Dualistic vs. Non-Dualistic Thinking

Have you ever doubted some of the long-held truths you were raised to believe?

“The task of the first half of life is to create a proper container for one’s life and answer the first essential question: “What makes me significant?”… The task of the second half of life is, quite simply, to find the actual contents that this container was meant to hold and deliver.” 

Fr. Richard Rohr

For the past decade, I’ve been on a journey toward freedom by giving myself permission to question, doubt, discuss and NOT have all the answers. But this has not always been the case. 

Growing up I was taught the truth, according to my parents and grandparents’ understanding of the truth. I took what they taught me as the Gospel truth. In other words, there was no disputing it, no questions welcomed, and little to no discussion invited. My parents and my church’s truth was my fallback whenever I faced a challenging situation or just couldn’t find an answer that satisfied my longing. This was a time of naivety and innocence. 

When we are young and as we grow and learn, we need clear boundaries in order to form healthy ego structures. Children especially need black and white instructions for their young minds to feel safe, protected and strengthened. During the first half of life, people are building their lives, their reputations, their professions, their families. They are accumulating “stuff” and all this effort and dedication creates a mind that judges, compares and keeps extremely busy. 


This busy mind doesn’t leave much space for intentional focus or deep questions.  The result is dualistic thinking. This happens when we think of things and those around us by categorizing everything in one of two ways: right or wrong, black or white, good or bad, nature or culture, mind or body, innate or learned, individual or collective. 

When we fall into these patterns of thinking, we leave little to no room for ambiguity.

I found myself doing it a lot—making judgments or assumptions about the people I came into contact with on a daily basis. When I think in black and white terms, I miss all the shades of grey in between. Someone has to be wrong for me to be right. Many relationships have suffered because we become stuck in “defending a position” mode. When I am so concerned about being right or making sure that my viewpoint is heard, I miss all the magic, learning, wisdom, and connection that are waiting to be discovered.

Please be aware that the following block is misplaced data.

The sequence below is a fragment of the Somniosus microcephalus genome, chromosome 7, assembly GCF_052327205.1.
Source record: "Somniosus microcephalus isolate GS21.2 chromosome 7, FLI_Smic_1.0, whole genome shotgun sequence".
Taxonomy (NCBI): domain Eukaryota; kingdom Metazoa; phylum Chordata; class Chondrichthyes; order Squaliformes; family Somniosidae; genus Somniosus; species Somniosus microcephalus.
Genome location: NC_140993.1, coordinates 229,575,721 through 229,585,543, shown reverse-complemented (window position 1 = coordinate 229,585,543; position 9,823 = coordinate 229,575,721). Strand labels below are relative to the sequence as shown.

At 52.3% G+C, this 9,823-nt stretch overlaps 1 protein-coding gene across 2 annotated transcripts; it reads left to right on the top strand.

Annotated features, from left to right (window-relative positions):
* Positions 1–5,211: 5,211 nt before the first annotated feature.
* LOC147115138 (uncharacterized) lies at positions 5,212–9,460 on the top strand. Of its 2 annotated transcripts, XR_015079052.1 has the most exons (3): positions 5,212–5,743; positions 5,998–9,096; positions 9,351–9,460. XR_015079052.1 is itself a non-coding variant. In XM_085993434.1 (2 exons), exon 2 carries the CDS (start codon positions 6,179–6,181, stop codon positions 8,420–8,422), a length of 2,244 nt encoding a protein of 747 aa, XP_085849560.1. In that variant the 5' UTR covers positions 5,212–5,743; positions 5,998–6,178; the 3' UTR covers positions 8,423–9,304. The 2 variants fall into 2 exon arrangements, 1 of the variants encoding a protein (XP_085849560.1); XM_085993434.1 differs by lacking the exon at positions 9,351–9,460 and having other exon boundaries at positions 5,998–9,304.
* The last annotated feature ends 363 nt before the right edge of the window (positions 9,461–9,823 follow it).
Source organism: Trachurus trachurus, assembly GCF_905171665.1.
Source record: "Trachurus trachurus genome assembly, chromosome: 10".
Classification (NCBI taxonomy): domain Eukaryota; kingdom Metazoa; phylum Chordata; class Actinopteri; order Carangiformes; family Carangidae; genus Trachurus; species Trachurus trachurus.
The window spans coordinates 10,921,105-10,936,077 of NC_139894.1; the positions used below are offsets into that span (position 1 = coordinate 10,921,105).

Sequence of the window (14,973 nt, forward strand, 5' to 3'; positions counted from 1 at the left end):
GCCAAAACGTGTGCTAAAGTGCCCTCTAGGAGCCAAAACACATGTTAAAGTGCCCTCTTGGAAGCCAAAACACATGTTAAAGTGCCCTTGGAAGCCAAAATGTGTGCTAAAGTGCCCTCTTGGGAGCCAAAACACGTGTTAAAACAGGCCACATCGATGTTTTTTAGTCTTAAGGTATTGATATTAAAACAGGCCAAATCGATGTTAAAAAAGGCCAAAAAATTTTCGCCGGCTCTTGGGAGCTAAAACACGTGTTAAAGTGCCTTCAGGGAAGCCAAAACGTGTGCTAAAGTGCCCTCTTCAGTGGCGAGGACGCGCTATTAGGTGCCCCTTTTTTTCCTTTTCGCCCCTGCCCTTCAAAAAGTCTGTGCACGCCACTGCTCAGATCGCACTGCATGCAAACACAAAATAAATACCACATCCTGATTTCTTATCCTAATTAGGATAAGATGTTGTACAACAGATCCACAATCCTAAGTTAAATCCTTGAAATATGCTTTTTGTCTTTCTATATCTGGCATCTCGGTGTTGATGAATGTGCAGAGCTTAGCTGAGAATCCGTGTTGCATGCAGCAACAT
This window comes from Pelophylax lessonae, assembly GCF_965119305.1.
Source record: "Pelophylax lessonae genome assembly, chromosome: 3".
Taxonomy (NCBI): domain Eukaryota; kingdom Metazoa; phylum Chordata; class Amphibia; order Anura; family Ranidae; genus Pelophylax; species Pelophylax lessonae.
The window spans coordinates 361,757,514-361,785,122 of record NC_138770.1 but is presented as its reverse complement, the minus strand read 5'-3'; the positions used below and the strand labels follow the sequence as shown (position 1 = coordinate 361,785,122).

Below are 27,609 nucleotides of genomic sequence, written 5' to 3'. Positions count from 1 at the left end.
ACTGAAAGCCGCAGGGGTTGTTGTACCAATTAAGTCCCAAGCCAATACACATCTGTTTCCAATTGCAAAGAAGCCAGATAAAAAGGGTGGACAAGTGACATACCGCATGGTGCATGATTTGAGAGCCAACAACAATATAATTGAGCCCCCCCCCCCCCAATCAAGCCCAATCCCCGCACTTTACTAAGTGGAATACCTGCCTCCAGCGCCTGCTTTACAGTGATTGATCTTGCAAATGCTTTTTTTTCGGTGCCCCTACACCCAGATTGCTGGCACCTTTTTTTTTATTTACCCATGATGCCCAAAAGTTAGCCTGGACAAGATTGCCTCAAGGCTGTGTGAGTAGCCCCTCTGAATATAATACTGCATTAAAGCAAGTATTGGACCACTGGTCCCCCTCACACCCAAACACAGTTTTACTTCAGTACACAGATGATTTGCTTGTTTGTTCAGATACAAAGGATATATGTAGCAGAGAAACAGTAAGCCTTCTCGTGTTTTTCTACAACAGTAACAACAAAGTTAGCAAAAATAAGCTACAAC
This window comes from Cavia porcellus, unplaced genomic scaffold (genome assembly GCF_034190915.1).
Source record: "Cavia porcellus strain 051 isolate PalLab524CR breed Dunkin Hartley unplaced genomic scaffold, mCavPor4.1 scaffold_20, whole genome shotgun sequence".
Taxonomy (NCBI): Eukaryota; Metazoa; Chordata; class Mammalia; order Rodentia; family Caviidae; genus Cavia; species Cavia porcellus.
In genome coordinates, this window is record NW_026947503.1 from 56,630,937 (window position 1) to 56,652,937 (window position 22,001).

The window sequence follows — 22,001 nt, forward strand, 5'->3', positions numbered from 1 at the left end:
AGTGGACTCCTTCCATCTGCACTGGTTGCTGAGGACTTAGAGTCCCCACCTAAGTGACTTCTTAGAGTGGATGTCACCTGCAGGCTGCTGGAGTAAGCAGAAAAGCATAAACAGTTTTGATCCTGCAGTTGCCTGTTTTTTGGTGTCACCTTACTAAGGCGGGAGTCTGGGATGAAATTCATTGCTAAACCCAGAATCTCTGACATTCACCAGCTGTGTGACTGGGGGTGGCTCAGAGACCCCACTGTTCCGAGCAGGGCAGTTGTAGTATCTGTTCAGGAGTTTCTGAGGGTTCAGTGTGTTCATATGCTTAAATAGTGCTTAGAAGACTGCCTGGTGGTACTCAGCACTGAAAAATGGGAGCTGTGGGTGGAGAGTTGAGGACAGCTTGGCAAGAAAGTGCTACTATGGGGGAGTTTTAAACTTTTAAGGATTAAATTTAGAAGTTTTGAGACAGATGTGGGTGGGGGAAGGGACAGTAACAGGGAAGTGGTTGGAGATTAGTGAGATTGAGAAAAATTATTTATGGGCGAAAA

It wasn’t until later in my life that I began to realize some of those hard and fast “truths” just weren’t holding up for me any longer. I had questions, tough questions that didn’t have easy answers. I started to doubt some of the truths I had been taught. It was scary at times and often I felt like a sinner for just entertaining those questions. 


Just when I needed it most, a dear friend recommended Father Richard Rohr’s book, “Falling Upward-A Spirituality for the Two Halves of Life.” Dr. Rohr wrote that we become more comfortable as we age and begin to realize there is a space between right and wrong, a space that is the very definition of faith, where there isn’t an apparent answer. 

Living in that space of ambiguity is known as non-dualist thinking. It’s our ability to read reality in a way that is not judgmental and does not exclude the part that we don’t understand. This teaching has brought me into a new place of freedom and trust. I don’t struggle as much as I once did.

When I am faced with a dilemma, I have learned to:

  • STOP what I’m doing
  • WAIT and spend some time in contemplation
  • TRUST that I will find what I need
  • WATCH for God in every situation and see what He will do

What a relief to enjoy conversations or thoughts without having to be right! How much more interesting it is to change the dialogue from one of exclusion to one of
inclusion, where other viewpoints are welcomed and respected, where curiosity is the norm. When I treat others this way, I feel the shift immediately in how I am treated. And it feels good. My relationships are not characterized by defensiveness, but rather by openness and authenticity.

Of course, this is just the tip of Fr. Rohr’s teaching. I highly recommend FALLING UPWARD for you to read for yourself…You’ll be so glad you did.

Ever on The Path Forward,
Coach Barbara
Stay in touch with Barbara & get
delivered to your